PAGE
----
The Popdose Guide to the Melvins

Written by Music, Popdose Guides

Dave Steed takes the long journey through the odd career of the legendary Melvins.

EP: King Buzzo

Released: 1992

Label: Boner

So Lorax leaves and Joe Preston joins the group on bass and the first thing they do is their take on Kiss’ solo records from the ’70s. The King Buzzo record is the best out of the three solo records. Dale Nixon played drums, guitar and bass on this record and some thought that was Greg Ginn from Black Flag at first because that’s the name he used to record at various points. But Dale Nixon turned out to be uber fan and Nirvana drummer Dave Grohl.

“Isabella” is a fantastic little rock number led off by about a minute-and-a-half of just Dave’s drumming with a slight bit of feedback underneath before King Buzzo adds a ridiculously fuzzed out riff over top for the remainder of the tune.

Second tune, “Porg” is simply a repetitive machine-like beat with more feedback mixed in before one of the two guys hums, laughs, grunts, squeals and makes what would seem to be random noises for the last minute or so.

“Annum” starts slow and minimal, slowly building into an almost catchy pop tune, repeating that second a second time before following it with a jolting juxtaposition of heavy beats and subtle moments before ending on a quieter note.

The EP ends with “Skeeter” a tune that doesn’t even have King Buzzo on it at all. Grohl originally released the spoken word narrative on his Pocketwatch demo, Late!, released in 1990. A bit of an odd inclusion here, but a cool track and who knows, maybe it was put on simply as a thanks to Dave for playing on the disc.

“Isabella”

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EP: Dale Crover

Released: 1992

Label: Boner

The other guys in the band didn’t really get the chance to write much, as Osborne brought all the tunes to the table, so if nothing else it was really interesting to see what the other members had to offer.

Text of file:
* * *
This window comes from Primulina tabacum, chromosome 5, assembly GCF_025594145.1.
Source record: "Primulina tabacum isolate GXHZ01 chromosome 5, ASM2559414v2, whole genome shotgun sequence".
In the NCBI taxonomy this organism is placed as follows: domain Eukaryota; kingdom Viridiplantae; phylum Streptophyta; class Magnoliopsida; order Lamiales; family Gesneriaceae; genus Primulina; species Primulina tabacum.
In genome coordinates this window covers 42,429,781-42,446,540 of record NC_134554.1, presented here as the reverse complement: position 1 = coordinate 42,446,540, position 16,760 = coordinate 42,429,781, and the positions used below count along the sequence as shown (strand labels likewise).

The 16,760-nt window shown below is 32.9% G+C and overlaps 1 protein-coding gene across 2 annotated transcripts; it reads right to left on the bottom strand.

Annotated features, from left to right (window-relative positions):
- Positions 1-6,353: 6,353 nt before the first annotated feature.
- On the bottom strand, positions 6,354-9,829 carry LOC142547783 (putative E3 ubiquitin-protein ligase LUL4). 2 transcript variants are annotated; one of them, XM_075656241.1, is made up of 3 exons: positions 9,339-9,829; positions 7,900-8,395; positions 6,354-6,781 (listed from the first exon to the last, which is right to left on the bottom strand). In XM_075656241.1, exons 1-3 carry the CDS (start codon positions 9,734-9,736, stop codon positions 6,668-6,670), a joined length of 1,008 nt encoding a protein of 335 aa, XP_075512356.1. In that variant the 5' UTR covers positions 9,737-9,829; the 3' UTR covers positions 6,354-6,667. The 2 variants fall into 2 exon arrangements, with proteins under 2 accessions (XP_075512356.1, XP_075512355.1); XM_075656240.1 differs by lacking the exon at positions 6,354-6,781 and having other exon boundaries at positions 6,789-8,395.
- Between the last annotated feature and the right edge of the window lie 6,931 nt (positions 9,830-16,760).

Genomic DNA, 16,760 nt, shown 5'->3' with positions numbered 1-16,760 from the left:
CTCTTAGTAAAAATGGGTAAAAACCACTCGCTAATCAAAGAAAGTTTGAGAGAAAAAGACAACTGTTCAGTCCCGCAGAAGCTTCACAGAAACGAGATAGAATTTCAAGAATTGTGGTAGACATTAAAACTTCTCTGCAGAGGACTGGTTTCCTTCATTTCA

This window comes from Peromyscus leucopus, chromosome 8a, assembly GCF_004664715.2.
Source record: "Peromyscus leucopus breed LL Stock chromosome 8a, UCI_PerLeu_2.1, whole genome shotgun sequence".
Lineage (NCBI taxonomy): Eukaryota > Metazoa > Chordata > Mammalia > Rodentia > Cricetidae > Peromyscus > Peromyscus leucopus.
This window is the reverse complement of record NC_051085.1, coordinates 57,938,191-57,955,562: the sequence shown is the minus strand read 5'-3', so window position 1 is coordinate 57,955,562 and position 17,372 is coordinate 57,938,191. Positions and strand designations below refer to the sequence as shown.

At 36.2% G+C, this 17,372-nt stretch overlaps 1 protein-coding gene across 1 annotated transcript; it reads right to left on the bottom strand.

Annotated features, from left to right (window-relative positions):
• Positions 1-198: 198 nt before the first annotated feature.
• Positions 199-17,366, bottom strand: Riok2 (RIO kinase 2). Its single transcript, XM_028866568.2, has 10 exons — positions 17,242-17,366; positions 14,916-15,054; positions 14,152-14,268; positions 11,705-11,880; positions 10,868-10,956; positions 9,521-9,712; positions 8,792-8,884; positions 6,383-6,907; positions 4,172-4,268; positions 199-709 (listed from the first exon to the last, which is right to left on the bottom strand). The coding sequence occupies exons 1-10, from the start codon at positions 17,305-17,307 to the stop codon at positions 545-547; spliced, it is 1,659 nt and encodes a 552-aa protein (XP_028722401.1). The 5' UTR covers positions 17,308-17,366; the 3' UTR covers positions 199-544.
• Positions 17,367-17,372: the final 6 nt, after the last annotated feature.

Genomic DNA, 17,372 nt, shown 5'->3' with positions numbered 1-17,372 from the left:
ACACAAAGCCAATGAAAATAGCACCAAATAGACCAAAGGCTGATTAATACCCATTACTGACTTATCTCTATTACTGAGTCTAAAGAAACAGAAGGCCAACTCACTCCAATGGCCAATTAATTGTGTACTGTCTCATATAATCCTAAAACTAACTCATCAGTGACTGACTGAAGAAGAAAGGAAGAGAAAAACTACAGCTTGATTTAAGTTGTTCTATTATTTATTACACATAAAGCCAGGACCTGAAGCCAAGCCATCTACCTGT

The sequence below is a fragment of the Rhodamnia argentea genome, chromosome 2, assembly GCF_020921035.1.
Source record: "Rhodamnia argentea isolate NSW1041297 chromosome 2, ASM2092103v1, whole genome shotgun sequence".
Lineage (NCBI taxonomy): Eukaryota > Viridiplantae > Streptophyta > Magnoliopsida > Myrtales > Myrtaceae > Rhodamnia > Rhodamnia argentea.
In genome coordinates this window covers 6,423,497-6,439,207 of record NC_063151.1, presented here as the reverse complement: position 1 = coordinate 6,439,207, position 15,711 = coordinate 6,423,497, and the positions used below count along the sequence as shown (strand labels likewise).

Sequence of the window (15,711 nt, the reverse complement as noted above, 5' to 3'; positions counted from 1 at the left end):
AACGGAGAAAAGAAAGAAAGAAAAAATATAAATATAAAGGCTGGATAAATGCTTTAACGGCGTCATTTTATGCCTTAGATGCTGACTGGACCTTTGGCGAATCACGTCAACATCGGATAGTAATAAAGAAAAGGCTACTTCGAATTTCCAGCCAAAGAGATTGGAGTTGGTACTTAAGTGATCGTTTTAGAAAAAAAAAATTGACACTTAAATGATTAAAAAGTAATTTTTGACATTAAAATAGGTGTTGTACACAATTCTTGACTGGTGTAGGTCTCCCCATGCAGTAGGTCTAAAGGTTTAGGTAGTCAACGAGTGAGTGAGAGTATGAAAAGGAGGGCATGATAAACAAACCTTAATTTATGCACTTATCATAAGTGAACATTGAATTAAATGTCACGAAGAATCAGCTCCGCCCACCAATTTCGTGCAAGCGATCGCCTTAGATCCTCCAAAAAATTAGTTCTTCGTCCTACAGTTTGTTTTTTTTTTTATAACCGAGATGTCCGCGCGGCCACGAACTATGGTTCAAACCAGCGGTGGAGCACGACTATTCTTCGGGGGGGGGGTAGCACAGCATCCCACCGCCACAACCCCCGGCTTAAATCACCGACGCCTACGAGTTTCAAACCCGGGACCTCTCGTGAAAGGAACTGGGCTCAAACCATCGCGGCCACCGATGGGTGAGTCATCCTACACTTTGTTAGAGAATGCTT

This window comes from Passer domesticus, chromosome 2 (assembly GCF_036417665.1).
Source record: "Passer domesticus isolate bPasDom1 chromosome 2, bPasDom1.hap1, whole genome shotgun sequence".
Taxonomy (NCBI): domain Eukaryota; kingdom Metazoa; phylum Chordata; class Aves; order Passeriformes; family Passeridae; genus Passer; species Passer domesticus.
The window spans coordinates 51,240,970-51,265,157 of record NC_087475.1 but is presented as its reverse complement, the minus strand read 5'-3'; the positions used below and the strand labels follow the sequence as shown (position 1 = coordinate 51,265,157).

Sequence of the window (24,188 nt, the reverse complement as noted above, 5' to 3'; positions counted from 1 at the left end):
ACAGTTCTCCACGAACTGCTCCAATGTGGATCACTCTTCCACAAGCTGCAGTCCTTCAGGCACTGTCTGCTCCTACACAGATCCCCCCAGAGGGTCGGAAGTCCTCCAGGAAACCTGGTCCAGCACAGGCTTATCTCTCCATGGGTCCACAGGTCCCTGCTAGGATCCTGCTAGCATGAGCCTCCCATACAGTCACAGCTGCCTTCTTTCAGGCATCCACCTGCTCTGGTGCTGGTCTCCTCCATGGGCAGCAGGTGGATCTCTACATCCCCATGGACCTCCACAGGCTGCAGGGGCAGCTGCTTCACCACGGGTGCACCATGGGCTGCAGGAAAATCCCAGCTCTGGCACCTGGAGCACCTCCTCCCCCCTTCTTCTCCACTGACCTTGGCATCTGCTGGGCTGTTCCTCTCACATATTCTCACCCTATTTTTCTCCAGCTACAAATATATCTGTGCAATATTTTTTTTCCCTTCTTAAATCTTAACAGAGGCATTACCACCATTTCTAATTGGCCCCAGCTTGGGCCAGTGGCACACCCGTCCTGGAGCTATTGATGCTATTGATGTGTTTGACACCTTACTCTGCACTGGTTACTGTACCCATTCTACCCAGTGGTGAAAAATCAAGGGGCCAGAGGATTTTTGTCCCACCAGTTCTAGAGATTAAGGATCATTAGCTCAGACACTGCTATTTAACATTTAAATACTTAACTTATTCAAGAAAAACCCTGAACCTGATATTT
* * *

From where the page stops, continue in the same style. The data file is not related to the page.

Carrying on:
Dale Crover’s EP contains four songs, all written by him. He played drums and guitar on the tunes, while Debbi Shane played bass. “Hex Me” is a short instrumental intro to “Dead Wipe” which is awesomely fuzzed out and melodic.

“Respite” is a psychedelic stoner number that feels like a great acid trip but “Hurter” is a pretty generic grunge tune in which Crover mumbles the lyrics so badly that they are hardly recognizable (at least Buzz’s are unrecognizable because they seem like random words just thrown together).

Overall, it’s not bad but it’s a true fan only type release.

“Dead Wipe”

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EP: Joe Preston

Released: 1992

Label: Boner

Joe Preston’s EP is easily the strangest of the three records. The credits on the record go like this:

Joe Preston: Vocals

Denial Fiend: Hellish Crossfire on Wooden Coffins

Salty Green: Chapman Stick on Hands First Flower

“Salty Green” is a name Preston has often used but no one is really sure who “Denial Fiend” is, though it’s often been told that Preston is the only player on the album.

“The Eagle Has Landed” is a jazz number with a baby crying hysterically underneath while “Bricklebrit” is a noisy abstract rock number. The EP closer is “Hands First Flower” a 23-minute drone number that wouldn’t even remotely be out of place in bands he would join later, like Earth and Sunn O))).

“Bricklebrit”

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Album: Lysol (aka The Melvins)

Released: 1992

Label: Boner